Over the New Year break I decided to have a look at We Are Social’s stats for the year. It proved to be a worthwhile exercise and the deeper I dug into the data, the more interesting it got (and the longer this post took to finish). True to the spirit of social media, I’m going to share what I found.
For those of you less interested in We Are Social and more interested in generally applicable insights, you might want to skip ahead to the sections on other engagement measures and distribution factors, 2009’s most popular We Are Social posts, traffic sources, RSS/email subscribers, Twitter followers, Facebook fans, LinkedIn group members or my conclusions.
We launched the We Are Social site and accompanying blog back in December 2008. We’d had a holding page live for the previous five months, which gave people the opportunity to subscribe to our feed by RSS or email, which certainly helped kick start things once we started publishing content. As individuals, we’d also been part of to the wider onine community for some time, through reading and commenting on other people’s blog posts, through our personal blogs and of course on Twitter. We were also pretty well known in the London social media / agency ‘scene’. All of these things meant people were pre-disposed to be interested in what we had to say, so let’s see how it worked out…
Top line figures
According to Google Analytics we had 88,664 unique visitors and 285,522 page views in 2009. Looking at this monthly, as you can see we’re hovering around 10,000 monthly unique visitors:
and just under 30,000 monthly page views:
At this level, things look fairly comprehensible, with surprisingly shallow rises over the year but if you look at things on a daily basis, things are not quite as simple:
In this instance we’re looking at a graph of daily unique visitors, but the daily page views graph looks very similar. As you can see, long term trends are much harder to discern and the obvious conclusion is that individual blog posts (or the lack of them), their quality and their distribution are driving the peaks and troughs in traffic and in this view of the data, other underlying factors are obscured.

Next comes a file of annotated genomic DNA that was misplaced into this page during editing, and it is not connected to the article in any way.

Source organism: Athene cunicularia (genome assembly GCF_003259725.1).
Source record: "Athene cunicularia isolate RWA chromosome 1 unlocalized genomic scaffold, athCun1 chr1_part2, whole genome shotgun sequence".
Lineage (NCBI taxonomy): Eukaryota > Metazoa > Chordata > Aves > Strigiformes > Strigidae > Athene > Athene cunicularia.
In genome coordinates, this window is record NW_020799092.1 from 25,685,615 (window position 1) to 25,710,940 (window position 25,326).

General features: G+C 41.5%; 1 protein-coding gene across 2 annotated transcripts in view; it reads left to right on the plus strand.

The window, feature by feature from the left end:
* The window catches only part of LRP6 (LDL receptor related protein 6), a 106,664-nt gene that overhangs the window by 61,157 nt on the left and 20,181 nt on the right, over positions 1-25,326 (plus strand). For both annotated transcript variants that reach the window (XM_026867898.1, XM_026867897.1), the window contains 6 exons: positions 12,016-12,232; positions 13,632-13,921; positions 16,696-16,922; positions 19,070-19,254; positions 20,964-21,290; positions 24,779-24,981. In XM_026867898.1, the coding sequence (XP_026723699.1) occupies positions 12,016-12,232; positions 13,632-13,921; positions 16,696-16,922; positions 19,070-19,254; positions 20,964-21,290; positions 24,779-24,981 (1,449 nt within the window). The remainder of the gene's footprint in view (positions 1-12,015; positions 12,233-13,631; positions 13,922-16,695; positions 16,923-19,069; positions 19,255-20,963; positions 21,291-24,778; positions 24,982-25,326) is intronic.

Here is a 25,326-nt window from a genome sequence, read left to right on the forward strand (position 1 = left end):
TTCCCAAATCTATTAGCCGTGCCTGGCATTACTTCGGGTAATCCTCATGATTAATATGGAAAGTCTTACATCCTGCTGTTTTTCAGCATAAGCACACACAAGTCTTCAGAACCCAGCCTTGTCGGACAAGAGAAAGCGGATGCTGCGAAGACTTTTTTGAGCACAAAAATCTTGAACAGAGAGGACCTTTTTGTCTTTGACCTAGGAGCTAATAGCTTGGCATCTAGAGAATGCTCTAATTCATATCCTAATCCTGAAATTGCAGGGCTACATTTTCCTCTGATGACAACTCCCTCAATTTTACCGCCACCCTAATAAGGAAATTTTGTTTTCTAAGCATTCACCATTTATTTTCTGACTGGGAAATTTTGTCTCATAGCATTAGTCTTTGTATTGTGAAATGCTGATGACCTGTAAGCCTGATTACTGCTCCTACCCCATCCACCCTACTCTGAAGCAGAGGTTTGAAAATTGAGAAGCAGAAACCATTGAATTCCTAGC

Other engagement measures and distribution factors
We’ve looked at how many people are reading We Are Social’s content, and how much of it. However, in the era of social media people are doing a lot more than just reading content, by subscribing, joining, following, bookmarking, tagging, sharing and/or commenting. These actions all indicate higher levels of engagement than just reading alone, and are major factors in the distribution of content. Forrester made this idea famous with their Social Technographics Ladder, and PostRank have put measuring this sort of engagement into practice with their PostRank methodology. PostRank have also shown that engagement is increasingly happening offsite, out in the wilds of social media and it’s important to remember often the engagement is relevant in isolation of the content.
Here’s how PostRank measured engagement with We Are Social’s content in 2009, with the vast majority of our engagement (79.9%) happening offsite in social media:
Looking at the engagement on a weekly basis:
You can see it correlating reasonably well with our weekly unique visitors:
So, how much individual posts are engaged with in social media is clearly a very important distribution factor.
2009’s most popular We Are Social posts
Before we move on, here are 2009’s most popular We Are Social posts (in terms of page views), along with their on and offsite engagement as measured by PostRank Analytics, so you can get a feel for yourselves for how it affected their distribution:
As you can see, although all the popular posts have high engagement figures, it’s clear there are other factors at play, with some posts looking like search may have been an important factor in their success (for example Why do people use Twitter? and Best Buy: A social media case study).